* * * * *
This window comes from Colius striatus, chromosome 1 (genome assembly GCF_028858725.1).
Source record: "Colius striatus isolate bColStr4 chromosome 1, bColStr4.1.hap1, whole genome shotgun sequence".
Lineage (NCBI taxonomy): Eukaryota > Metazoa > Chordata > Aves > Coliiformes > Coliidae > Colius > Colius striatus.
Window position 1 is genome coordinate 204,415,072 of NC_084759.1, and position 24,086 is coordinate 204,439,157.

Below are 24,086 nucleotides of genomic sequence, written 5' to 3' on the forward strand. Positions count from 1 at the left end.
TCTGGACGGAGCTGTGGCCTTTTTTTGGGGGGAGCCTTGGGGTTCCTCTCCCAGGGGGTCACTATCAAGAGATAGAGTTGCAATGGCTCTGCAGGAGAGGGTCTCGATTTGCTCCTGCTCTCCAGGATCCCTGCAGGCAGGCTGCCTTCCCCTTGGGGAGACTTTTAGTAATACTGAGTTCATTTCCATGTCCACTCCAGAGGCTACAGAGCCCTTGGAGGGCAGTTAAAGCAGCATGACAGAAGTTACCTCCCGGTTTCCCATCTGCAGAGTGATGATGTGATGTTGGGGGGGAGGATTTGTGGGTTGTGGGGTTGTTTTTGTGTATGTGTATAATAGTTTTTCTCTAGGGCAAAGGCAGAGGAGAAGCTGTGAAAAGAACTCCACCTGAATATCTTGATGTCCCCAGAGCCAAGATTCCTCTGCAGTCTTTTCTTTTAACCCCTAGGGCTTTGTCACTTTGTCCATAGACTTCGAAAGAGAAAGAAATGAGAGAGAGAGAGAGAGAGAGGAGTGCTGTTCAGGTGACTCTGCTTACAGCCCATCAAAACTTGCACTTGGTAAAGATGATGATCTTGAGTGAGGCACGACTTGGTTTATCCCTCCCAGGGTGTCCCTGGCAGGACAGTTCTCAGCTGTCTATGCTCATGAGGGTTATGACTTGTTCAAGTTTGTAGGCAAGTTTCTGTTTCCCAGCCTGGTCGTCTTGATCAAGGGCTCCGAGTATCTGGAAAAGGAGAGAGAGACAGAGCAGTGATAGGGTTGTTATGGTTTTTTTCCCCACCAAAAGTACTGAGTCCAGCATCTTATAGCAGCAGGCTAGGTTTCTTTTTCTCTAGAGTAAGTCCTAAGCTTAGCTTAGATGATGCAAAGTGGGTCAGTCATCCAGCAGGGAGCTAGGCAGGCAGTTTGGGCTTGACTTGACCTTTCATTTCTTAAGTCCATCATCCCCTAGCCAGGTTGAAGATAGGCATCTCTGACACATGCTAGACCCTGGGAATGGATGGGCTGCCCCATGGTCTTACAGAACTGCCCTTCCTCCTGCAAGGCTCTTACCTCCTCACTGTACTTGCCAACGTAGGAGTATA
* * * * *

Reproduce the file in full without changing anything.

This window comes from Colius striatus, chromosome 1 (genome assembly GCF_028858725.1).
Source record: "Colius striatus isolate bColStr4 chromosome 1, bColStr4.1.hap1, whole genome shotgun sequence".
Lineage (NCBI taxonomy): Eukaryota > Metazoa > Chordata > Aves > Coliiformes > Coliidae > Colius > Colius striatus.
Window position 1 is genome coordinate 204,415,072 of NC_084759.1, and position 24,086 is coordinate 204,439,157.

Below are 24,086 nucleotides of genomic sequence, written 5' to 3' on the forward strand. Positions count from 1 at the left end.
TCTGGACGGAGCTGTGGCCTTTTTTTGGGGGGAGCCTTGGGGTTCCTCTCCCAGGGGGTCACTATCAAGAGATAGAGTTGCAATGGCTCTGCAGGAGAGGGTCTCGATTTGCTCCTGCTCTCCAGGATCCCTGCAGGCAGGCTGCCTTCCCCTTGGGGAGACTTTTAGTAATACTGAGTTCATTTCCATGTCCACTCCAGAGGCTACAGAGCCCTTGGAGGGCAGTTAAAGCAGCATGACAGAAGTTACCTCCCGGTTTCCCATCTGCAGAGTGATGATGTGATGTTGGGGGGGAGGATTTGTGGGTTGTGGGGTTGTTTTTGTGTATGTGTATAATAGTTTTTCTCTAGGGCAAAGGCAGAGGAGAAGCTGTGAAAAGAACTCCACCTGAATATCTTGATGTCCCCAGAGCCAAGATTCCTCTGCAGTCTTTTCTTTTAACCCCTAGGGCTTTGTCACTTTGTCCATAGACTTCGAAAGAGAAAGAAATGAGAGAGAGAGAGAGAGAGAGGAGTGCTGTTCAGGTGACTCTGCTTACAGCCCATCAAAACTTGCACTTGGTAAAGATGATGATCTTGAGTGAGGCACGACTTGGTTTATCCCTCCCAGGGTGTCCCTGGCAGGACAGTTCTCAGCTGTCTATGCTCATGAGGGTTATGACTTGTTCAAGTTTGTAGGCAAGTTTCTGTTTCCCAGCCTGGTCGTCTTGATCAAGGGCTCCGAGTATCTGGAAAAGGAGAGAGAGACAGAGCAGTGATAGGGTTGTTATGGTTTTTTTCCCCACCAAAAGTACTGAGTCCAGCATCTTATAGCAGCAGGCTAGGTTTCTTTTTCTCTAGAGTAAGTCCTAAGCTTAGCTTAGATGATGCAAAGTGGGTCAGTCATCCAGCAGGGAGCTAGGCAGGCAGTTTGGGCTTGACTTGACCTTTCATTTCTTAAGTCCATCATCCCCTAGCCAGGTTGAAGATAGGCATCTCTGACACATGCTAGACCCTGGGAATGGATGGGCTGCCCCATGGTCTTACAGAACTGCCCTTCCTCCTGCAAGGCTCTTACCTCCTCACTGTACTTGCCAACGTAGGAGTATA